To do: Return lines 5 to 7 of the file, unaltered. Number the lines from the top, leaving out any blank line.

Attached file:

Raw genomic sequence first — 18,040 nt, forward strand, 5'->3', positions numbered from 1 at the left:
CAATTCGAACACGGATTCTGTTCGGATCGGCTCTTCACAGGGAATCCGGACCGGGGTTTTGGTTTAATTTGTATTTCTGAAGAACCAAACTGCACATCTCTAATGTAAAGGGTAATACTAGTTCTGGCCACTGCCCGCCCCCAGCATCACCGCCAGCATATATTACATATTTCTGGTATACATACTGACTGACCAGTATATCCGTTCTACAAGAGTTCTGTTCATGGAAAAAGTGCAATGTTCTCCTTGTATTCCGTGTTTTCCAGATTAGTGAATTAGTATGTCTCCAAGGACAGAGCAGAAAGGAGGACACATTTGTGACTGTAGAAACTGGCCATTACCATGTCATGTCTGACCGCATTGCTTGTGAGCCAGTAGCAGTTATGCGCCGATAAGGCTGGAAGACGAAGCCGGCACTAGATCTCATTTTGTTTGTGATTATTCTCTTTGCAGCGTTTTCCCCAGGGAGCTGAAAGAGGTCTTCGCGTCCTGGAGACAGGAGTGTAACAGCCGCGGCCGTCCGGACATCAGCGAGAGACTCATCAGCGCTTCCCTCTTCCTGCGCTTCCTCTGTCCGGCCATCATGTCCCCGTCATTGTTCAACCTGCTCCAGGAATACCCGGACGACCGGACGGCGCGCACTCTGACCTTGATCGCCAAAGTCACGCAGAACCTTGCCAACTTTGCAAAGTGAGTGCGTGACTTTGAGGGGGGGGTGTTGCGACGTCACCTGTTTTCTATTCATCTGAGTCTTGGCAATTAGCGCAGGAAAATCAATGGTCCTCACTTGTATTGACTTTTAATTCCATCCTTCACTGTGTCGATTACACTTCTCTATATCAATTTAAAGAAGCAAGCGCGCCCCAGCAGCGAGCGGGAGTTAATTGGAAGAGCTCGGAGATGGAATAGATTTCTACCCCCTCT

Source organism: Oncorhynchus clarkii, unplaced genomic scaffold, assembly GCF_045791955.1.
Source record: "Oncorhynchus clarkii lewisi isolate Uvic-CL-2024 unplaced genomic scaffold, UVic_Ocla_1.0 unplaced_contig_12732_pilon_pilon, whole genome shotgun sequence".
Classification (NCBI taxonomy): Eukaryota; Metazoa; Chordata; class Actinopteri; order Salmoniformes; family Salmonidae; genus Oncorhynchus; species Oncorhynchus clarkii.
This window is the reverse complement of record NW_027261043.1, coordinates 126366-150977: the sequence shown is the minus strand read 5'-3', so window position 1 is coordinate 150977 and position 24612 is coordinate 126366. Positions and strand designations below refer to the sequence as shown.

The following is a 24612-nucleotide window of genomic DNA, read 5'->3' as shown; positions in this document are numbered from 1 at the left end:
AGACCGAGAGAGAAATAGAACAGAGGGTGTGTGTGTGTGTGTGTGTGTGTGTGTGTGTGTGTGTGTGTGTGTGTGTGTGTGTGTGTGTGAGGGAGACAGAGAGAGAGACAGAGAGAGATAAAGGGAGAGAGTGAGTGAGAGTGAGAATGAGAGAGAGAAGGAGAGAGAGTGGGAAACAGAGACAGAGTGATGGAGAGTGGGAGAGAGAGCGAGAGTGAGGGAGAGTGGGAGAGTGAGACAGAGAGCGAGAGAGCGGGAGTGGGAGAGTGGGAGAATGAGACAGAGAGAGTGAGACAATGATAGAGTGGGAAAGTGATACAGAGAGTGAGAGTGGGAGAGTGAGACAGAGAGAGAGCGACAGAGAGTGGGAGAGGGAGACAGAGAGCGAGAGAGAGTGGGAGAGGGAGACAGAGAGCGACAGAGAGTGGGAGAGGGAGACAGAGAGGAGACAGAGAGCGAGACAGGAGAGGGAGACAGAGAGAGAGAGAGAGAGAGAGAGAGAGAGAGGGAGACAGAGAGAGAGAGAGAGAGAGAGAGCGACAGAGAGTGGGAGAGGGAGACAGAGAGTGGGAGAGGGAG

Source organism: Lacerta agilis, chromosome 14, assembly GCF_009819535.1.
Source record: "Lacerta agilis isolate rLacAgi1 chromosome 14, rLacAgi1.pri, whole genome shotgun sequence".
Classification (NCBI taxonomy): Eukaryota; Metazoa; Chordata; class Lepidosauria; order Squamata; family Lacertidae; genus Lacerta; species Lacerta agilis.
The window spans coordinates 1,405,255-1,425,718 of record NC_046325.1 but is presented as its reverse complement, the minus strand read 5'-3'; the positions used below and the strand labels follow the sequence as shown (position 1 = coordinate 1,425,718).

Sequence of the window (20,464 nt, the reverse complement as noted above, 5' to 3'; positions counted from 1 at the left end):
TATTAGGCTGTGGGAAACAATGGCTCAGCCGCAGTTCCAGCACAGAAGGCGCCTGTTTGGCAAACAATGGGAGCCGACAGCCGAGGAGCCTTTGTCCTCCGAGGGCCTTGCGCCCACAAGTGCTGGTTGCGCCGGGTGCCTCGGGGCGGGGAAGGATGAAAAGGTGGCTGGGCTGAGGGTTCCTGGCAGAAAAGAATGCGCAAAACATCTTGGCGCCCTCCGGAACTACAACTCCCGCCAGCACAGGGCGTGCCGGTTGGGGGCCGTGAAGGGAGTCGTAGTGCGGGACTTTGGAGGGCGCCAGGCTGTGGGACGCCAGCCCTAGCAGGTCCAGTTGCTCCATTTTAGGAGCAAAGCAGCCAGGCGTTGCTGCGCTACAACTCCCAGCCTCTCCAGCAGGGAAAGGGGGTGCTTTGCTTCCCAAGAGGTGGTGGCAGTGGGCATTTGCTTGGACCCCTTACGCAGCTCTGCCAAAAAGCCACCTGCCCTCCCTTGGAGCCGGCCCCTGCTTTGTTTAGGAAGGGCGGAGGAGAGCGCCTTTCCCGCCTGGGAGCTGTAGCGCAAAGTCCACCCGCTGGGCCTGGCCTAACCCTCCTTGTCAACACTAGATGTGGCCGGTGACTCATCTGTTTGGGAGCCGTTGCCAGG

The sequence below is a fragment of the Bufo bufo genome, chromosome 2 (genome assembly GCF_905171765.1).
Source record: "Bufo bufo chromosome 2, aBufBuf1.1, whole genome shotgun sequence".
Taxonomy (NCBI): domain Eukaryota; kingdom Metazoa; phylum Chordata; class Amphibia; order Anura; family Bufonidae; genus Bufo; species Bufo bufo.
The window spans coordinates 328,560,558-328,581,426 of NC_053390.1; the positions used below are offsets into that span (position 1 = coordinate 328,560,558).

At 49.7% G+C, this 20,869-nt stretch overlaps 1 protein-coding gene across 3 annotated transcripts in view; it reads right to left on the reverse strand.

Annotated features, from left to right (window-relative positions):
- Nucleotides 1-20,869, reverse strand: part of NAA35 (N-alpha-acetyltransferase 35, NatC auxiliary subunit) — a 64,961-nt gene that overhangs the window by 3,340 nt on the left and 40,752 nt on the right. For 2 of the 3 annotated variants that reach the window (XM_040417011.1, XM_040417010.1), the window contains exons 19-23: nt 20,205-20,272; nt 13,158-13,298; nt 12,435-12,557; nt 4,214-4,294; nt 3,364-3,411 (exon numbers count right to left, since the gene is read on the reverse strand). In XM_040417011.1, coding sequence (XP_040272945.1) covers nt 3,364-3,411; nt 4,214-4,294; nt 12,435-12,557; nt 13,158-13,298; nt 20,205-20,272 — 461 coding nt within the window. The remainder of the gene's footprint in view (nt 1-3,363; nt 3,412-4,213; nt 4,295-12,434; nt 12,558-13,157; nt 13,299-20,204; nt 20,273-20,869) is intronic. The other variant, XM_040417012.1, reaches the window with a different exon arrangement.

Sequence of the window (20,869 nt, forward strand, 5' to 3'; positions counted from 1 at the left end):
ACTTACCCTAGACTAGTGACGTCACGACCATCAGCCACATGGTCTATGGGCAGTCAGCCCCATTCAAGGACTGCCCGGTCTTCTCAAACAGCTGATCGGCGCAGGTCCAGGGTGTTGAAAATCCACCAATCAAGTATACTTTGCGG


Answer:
Classification (NCBI taxonomy): Eukaryota; Metazoa; Chordata; class Actinopteri; order Salmoniformes; family Salmonidae; genus Oncorhynchus; species Oncorhynchus clarkii.
This window is the reverse complement of record NW_027261043.1, coordinates 126366-150977: the sequence shown is the minus strand read 5'-3', so window position 1 is coordinate 150977 and position 24612 is coordinate 126366. Positions and strand designations below refer to the sequence as shown.

The following is a 24612-nucleotide window of genomic DNA, read 5'->3' as shown; positions in this document are numbered from 1 at the left end: